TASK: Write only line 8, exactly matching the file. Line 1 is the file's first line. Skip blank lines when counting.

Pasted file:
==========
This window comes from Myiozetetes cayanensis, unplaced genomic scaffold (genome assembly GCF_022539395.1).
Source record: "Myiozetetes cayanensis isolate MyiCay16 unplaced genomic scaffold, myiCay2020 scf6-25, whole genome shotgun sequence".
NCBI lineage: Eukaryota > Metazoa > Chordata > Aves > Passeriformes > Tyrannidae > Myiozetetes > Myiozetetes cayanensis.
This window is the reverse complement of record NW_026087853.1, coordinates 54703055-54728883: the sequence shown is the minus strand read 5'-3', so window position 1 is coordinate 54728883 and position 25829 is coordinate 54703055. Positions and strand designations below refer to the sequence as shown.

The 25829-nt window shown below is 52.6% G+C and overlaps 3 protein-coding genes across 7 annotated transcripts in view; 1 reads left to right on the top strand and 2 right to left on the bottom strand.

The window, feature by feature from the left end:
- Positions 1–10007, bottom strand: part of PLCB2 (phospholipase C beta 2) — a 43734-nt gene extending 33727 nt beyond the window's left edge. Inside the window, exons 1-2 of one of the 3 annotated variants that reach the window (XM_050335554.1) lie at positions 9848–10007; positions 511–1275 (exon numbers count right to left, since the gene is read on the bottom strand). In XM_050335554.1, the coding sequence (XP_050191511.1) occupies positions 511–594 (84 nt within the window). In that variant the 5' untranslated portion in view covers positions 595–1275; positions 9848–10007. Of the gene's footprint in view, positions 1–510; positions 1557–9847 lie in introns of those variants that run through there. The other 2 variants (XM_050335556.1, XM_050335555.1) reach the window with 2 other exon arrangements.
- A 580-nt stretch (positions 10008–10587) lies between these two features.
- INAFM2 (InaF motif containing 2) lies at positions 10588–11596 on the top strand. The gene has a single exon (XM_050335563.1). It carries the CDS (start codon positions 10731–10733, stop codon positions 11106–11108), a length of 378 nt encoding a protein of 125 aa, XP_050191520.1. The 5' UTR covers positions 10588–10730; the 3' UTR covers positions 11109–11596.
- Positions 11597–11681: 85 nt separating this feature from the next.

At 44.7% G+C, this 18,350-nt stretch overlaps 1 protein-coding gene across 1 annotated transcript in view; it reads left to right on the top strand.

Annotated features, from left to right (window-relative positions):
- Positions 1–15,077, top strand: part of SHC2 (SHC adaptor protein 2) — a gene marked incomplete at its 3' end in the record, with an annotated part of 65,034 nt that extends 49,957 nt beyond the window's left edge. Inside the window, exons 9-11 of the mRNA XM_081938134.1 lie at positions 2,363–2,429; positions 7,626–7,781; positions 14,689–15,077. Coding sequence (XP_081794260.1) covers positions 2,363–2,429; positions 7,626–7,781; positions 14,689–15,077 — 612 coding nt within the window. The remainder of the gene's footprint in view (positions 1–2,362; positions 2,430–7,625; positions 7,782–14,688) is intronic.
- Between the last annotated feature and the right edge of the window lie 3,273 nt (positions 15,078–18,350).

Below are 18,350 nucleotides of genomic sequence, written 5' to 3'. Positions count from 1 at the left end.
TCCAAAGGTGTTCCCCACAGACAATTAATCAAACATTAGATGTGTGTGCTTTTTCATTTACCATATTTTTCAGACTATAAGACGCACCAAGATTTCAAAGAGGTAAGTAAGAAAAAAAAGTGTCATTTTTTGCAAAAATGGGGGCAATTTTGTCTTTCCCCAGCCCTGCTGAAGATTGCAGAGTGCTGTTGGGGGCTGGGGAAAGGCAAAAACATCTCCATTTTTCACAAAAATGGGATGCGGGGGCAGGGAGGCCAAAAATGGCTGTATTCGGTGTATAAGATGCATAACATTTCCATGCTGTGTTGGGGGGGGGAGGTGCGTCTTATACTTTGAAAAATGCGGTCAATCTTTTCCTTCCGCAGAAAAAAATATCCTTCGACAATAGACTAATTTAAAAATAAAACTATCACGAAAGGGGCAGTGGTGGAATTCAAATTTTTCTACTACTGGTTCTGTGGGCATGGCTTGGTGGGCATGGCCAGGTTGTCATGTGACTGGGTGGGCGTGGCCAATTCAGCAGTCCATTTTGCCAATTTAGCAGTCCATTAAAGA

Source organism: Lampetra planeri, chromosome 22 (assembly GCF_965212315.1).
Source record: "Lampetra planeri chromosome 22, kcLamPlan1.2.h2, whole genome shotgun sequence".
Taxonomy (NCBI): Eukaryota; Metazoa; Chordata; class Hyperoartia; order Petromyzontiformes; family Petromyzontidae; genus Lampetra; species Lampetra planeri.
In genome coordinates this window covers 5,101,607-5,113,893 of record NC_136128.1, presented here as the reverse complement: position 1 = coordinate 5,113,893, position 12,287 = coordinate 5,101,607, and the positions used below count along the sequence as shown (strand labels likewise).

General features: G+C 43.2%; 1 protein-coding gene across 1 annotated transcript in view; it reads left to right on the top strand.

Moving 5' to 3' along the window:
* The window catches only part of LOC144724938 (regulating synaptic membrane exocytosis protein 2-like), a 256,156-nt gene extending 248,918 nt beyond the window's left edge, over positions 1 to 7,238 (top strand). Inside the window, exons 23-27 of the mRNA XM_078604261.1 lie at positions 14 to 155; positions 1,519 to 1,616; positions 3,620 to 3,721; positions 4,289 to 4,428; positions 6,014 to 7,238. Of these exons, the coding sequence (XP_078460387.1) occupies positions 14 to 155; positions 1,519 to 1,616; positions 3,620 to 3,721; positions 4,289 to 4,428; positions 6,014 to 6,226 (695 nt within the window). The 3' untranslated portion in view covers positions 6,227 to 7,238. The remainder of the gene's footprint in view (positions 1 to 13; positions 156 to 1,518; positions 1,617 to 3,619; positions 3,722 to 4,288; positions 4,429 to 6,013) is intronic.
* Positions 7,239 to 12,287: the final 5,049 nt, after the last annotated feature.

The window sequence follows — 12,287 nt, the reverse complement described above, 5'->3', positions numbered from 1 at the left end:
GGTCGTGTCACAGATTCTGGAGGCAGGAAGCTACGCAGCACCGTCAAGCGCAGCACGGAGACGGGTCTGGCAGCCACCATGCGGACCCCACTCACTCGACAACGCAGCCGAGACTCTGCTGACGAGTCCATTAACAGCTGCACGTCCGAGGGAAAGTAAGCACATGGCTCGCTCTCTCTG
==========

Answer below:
- A 580-nt stretch (positions 10008–10587) lies between these two features.